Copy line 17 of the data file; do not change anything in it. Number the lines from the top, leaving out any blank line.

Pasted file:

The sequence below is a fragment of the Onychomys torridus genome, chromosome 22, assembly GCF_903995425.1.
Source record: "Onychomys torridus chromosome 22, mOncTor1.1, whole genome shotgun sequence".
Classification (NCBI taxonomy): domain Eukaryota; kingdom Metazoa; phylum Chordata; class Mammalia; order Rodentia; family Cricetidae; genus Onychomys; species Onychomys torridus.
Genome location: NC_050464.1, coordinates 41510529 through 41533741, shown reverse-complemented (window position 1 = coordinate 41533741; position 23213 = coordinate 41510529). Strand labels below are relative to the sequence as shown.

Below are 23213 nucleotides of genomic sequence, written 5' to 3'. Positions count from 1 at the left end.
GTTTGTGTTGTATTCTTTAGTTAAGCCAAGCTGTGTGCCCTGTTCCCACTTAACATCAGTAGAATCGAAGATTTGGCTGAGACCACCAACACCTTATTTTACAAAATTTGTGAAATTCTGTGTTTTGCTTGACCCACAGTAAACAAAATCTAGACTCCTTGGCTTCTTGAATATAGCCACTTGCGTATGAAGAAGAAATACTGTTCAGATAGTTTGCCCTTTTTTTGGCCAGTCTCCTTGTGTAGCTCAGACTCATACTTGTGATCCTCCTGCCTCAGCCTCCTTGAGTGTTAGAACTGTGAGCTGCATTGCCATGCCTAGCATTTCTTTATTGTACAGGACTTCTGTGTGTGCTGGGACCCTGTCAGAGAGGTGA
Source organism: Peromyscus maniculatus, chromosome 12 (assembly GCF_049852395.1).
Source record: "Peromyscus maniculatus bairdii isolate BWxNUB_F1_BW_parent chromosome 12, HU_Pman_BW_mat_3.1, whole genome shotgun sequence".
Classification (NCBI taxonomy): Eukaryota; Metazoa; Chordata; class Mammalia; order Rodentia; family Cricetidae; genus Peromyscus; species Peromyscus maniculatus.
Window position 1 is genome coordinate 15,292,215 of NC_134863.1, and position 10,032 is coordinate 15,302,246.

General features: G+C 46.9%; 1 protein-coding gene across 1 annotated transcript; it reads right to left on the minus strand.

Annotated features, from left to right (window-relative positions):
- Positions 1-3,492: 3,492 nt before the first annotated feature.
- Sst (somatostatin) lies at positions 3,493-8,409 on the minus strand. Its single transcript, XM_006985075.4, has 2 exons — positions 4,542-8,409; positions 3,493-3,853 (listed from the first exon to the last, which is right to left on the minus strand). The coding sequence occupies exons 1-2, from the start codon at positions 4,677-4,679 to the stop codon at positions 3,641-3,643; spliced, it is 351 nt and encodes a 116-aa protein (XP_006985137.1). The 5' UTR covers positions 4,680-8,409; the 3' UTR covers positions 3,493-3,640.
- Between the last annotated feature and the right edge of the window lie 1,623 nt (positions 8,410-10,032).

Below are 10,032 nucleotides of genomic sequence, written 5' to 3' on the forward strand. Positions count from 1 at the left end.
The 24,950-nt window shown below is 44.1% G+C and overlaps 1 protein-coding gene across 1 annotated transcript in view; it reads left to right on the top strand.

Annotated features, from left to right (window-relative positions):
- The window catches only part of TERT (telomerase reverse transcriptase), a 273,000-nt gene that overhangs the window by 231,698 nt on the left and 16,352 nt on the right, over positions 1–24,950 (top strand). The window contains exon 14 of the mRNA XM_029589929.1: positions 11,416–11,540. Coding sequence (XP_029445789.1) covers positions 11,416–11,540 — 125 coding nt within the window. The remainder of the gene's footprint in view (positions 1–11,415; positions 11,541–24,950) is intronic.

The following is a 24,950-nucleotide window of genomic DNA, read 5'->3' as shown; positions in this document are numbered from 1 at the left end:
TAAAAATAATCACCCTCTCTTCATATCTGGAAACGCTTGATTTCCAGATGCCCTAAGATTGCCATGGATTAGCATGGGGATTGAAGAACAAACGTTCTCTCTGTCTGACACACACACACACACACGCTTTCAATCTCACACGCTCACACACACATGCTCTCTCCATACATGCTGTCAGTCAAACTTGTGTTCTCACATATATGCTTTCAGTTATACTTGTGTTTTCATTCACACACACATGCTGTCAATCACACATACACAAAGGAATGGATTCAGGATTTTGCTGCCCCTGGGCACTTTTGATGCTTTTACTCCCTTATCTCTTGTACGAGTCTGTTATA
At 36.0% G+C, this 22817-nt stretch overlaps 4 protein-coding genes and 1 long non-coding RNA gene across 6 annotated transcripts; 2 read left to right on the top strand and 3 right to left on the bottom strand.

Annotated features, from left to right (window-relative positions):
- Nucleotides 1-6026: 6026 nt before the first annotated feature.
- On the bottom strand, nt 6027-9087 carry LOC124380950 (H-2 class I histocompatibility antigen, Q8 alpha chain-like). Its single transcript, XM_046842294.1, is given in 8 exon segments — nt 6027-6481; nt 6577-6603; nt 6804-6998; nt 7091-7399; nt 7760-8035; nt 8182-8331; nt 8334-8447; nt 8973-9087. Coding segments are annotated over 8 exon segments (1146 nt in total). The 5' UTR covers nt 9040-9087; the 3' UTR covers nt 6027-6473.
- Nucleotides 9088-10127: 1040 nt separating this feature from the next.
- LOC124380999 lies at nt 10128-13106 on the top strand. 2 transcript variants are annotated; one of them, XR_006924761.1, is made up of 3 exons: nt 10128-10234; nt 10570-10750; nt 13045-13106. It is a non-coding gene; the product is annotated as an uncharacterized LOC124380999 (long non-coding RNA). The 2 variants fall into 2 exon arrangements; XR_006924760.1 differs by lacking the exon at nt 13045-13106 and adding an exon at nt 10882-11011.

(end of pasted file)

The 24,950-nt window shown below is 44.1% G+C and overlaps 1 protein-coding gene across 1 annotated transcript in view; it reads left to right on the top strand.